By Jonathan Head
BBC correspondent in Tokyo
Crown Prince Naruhito of Japan has repeated an appeal for his wife to be allowed more freedom.
Crown Princess Masako (R) has not been seen in public for six months
In a statement on Wednesday, he apologised for distressing his parents with controversial comments made last month, but did not retract them.
The Crown Prince had charged the Imperial Household with denying Princess Masako the chance to travel and lead a more varied life.
The princess has not been seen for six months after a stress-related illness.
There was a flurry of activity around Tokyo's royal palaces on Wednesday as officials from the Imperial Household negotiated the form of words Crown Prince Naruhito would use in his latest statement over his wife.
In it he apologised for causing heartache to his parents, the Emperor and Empress.
But the heir to the Chrysanthemum throne did not budge from his core complaint - that Princess Masako has been put under unbearable strain by the requirements of royal life, and that she should be allowed greater freedom to follow her own interests.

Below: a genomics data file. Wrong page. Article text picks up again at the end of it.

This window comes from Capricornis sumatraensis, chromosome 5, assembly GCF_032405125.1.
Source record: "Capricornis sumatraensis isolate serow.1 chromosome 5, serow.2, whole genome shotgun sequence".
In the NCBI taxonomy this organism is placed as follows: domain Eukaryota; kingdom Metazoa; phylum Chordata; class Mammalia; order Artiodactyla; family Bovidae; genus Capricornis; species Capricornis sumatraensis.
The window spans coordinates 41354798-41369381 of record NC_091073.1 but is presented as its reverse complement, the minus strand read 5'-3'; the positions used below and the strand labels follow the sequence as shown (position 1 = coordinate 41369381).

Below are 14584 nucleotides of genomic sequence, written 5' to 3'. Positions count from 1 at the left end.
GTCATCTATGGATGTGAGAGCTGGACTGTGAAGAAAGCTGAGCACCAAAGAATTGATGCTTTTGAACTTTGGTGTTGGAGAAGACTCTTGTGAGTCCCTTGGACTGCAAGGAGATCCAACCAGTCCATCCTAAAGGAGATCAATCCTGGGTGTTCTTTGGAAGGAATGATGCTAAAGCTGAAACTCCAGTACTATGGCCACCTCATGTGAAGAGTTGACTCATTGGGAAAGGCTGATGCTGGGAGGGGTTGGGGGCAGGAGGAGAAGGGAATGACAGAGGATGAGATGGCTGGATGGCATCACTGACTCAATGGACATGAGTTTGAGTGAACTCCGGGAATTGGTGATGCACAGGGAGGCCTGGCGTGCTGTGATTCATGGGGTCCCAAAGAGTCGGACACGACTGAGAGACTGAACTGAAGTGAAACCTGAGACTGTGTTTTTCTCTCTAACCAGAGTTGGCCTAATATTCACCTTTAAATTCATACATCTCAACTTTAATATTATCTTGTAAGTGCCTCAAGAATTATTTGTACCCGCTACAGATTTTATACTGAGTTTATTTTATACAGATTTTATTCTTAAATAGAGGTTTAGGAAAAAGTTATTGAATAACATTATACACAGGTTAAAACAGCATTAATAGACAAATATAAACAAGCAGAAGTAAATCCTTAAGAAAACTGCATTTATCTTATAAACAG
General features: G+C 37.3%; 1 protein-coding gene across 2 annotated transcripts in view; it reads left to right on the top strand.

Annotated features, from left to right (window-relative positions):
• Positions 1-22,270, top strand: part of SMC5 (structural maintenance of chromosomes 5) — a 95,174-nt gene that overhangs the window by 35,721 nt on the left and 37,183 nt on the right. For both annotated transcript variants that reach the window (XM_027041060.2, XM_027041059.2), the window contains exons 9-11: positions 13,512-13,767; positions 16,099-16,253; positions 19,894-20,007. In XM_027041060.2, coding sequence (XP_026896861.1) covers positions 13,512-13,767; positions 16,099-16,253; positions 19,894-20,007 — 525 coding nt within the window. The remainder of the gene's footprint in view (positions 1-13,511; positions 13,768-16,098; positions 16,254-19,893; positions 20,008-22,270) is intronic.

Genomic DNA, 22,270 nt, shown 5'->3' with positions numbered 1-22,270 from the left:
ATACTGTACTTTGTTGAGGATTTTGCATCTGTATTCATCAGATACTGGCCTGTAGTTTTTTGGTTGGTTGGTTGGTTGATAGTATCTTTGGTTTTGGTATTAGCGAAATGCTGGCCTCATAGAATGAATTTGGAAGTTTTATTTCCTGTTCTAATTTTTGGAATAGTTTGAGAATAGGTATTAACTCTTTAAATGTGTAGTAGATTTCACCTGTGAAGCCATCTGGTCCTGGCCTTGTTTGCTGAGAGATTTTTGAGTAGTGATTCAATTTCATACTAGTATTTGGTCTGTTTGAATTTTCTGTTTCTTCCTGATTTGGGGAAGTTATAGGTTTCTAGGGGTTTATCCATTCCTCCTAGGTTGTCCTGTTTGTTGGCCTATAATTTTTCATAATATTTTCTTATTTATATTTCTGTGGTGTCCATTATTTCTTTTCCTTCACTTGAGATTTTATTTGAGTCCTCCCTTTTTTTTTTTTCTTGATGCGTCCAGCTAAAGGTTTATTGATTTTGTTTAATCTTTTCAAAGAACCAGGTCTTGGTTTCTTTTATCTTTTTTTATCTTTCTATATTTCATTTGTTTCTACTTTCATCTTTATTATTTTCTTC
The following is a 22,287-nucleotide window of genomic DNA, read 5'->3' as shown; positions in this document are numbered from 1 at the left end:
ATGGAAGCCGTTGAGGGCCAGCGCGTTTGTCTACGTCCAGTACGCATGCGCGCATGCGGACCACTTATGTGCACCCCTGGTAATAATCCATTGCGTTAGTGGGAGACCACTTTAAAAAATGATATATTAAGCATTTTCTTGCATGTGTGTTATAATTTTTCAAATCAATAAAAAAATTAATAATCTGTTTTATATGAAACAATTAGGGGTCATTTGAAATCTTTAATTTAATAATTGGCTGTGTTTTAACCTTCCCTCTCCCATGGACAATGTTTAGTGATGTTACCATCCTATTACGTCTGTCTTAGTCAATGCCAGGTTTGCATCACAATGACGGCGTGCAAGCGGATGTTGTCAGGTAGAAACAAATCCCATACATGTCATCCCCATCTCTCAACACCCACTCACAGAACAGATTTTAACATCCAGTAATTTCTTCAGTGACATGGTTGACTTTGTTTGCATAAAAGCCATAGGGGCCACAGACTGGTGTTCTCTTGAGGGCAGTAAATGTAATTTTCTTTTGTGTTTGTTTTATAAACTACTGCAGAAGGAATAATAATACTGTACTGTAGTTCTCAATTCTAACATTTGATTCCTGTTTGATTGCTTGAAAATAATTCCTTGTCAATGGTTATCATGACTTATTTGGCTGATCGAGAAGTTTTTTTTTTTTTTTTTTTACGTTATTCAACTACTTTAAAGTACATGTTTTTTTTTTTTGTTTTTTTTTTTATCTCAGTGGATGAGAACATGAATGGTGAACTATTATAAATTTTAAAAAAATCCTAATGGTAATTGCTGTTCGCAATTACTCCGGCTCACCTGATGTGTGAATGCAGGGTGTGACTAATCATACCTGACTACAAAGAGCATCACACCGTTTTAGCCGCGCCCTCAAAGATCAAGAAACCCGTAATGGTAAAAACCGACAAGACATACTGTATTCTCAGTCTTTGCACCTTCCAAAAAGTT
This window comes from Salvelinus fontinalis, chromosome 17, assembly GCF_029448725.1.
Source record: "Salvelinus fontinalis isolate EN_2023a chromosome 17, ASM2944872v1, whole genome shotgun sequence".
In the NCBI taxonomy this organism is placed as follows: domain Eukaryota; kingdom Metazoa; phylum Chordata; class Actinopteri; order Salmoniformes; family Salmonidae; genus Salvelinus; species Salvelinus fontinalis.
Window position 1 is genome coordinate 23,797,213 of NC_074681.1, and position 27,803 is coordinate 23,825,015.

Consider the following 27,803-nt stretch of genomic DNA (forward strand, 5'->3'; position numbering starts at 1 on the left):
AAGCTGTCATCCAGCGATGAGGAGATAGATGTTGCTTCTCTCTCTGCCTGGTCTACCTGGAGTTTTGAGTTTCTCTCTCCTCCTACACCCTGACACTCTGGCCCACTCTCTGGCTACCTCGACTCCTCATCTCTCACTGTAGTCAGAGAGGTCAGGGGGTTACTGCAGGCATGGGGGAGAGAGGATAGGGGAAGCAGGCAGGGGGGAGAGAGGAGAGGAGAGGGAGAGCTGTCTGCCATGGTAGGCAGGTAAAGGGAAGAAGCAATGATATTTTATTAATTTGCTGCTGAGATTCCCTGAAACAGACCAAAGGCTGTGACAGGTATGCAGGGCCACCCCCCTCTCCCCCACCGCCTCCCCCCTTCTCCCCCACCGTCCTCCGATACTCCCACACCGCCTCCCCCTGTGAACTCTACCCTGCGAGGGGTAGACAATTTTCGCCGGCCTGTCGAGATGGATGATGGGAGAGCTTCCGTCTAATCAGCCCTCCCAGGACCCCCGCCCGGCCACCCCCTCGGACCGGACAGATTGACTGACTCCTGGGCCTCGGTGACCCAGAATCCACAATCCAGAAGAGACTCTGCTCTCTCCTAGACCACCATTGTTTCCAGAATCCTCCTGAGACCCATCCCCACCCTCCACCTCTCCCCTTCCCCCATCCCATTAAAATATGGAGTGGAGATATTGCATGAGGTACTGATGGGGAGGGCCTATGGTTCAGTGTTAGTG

Only males can ascend the Japanese throne
If Prince Naruhito died without a male heir, his brother, Prince Akishino, succeeds
But he has no sons either
Such bluntness from a member of Japanese royalty is unprecedented, and it has set off a public debate over how bad Princess Masako's condition must be for her husband to speak out like this.
She is reported to have had some kind of nervous breakdown.
Since her marriage 11 years ago, Princess Masako, a former career diplomat, has been under intense pressure to produce a son - only males can succeed to the throne.
But in his statement last month the Crown Prince also referred to other problems - of moves by the notoriously conservative Imperial Household to suppress her personality and career.
He now says he does not want to blame anyone, but it is clear the unhappiness at the heart of the royal family is still there.